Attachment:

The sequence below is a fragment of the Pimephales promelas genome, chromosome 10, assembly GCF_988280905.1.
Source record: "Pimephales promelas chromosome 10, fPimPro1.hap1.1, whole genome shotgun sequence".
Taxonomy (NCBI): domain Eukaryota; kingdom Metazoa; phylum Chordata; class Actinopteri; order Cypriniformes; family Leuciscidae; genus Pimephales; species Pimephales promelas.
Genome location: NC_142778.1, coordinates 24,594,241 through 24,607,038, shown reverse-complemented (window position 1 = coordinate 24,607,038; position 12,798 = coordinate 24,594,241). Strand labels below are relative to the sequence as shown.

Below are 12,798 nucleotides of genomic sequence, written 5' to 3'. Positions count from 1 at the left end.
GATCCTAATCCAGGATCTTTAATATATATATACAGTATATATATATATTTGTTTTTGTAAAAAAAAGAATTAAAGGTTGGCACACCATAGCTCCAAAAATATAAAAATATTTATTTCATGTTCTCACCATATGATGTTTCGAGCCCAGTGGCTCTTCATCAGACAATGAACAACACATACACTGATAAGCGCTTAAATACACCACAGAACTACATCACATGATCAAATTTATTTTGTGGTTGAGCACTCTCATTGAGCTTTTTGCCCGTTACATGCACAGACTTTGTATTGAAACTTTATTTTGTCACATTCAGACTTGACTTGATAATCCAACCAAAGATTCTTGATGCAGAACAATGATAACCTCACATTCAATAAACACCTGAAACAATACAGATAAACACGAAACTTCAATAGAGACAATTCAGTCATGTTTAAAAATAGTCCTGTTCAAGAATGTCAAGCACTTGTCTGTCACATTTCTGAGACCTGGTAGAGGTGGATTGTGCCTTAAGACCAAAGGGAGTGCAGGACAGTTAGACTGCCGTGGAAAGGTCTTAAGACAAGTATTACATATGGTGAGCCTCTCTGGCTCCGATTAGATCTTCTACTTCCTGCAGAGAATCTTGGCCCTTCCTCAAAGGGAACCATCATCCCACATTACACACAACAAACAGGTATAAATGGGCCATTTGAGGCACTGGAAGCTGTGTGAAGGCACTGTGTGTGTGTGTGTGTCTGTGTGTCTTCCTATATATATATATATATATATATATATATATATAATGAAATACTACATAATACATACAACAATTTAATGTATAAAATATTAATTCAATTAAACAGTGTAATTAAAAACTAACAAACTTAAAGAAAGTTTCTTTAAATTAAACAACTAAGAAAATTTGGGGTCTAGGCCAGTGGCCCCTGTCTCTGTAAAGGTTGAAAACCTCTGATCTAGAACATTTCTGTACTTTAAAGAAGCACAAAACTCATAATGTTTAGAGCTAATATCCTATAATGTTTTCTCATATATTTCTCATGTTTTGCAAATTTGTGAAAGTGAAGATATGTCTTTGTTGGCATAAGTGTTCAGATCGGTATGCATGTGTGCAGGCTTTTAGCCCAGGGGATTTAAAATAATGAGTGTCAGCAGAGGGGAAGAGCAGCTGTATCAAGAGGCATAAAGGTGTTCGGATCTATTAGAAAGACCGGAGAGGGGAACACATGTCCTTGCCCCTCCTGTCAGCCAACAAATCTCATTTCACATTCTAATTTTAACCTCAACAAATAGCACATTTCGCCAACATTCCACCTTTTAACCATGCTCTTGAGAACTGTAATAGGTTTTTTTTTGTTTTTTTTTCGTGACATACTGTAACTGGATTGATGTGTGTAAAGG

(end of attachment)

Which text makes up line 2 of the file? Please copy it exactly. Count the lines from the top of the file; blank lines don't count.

Source record: "Pimephales promelas chromosome 10, fPimPro1.hap1.1, whole genome shotgun sequence".